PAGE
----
Fairfield Officials Review Credit Card Investigation

Officials in Fairfield reviewed an investigation into how employees were using their town-issued credit cards.

Fairfield Officials Review Credit Card Investigation
The Fairfield Board of Selectmen reviewed an investigation into how employees were using their town-issued credit cards.

Questions about how Fairfield employees were using their town-issued credit card prompted a six-month investigation into purchases made from 2018 through 2022.

Cathleen Simpson, the town’s HR director, who led the investigation, told the Board of Selectmen at a meeting on August 7 that she found no fraud, but “violations” of the town’s credit card policy.

“We didn’t find any evidence of any defrauding the public,” she said. “If I thought for one second there was any type of fraud, I would have been obligated to refer that to a law enforcement agency if there was rampant fraud.”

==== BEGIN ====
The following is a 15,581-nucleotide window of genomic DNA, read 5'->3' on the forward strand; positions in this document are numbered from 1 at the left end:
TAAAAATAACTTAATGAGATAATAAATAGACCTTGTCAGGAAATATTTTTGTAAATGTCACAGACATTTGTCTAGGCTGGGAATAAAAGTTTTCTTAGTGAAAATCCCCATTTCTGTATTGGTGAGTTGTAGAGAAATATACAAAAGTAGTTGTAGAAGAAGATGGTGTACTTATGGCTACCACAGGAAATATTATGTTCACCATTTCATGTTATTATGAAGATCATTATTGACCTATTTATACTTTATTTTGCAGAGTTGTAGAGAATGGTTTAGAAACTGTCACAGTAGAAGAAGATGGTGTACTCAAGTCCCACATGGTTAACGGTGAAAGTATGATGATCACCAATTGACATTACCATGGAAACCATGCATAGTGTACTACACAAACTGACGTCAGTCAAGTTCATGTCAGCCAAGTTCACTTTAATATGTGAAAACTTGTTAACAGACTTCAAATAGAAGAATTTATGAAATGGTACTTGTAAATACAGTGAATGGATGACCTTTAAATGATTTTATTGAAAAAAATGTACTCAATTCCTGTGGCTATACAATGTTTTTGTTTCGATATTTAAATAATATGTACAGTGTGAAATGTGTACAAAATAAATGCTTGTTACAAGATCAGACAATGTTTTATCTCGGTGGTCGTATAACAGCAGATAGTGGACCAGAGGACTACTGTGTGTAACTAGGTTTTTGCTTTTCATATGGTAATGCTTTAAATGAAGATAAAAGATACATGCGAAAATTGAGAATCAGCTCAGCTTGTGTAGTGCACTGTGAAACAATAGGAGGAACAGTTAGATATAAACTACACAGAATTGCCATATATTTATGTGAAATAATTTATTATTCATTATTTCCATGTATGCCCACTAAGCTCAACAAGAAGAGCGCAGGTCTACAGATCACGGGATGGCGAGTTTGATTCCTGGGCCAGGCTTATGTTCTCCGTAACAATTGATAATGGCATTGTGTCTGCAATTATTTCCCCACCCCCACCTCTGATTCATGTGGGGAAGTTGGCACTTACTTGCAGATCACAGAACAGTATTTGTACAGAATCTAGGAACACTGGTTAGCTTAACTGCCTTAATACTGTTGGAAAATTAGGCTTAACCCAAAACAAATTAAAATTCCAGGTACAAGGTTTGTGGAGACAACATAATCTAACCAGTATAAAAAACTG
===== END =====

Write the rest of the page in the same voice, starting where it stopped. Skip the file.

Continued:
Some of the findings included spending money on daily meals for staff, using the town’s Amazon account to make a personal purchase, and buying pain medication like Tylenol on the town card.

Simpson added that there was “corrective action” taken against some employees who violated the policies—which in one of the most severe cases led to restitution and in others led to additional training.

“It wasn’t so aggressive that someone needed to be terminated or arrested,” she said.

First Selectwoman Brenda Kupchick said that she appreciated the investigation and is using it to make additional improvements in town policy.

“There were loose policies in place before I came in, but there was no training so this actually was a good thing because we were able to write more stringent policies and then be in a room with all department heads and explain to all the department heads, this is what the policy is now,” she said.

Still, some officials have concerns that this might be a signal of other issues.

“There are more internal audit reports like this, and if someone is reading these without recognizing what that means and how risky it is, then we have a serious systemic problem,” Board of Finance Chair Lori Charlton said.

As a result of the investigation, the town is implementing or has already implemented a few corrective actions including:

  • Adding training related to purchasing and credit card policies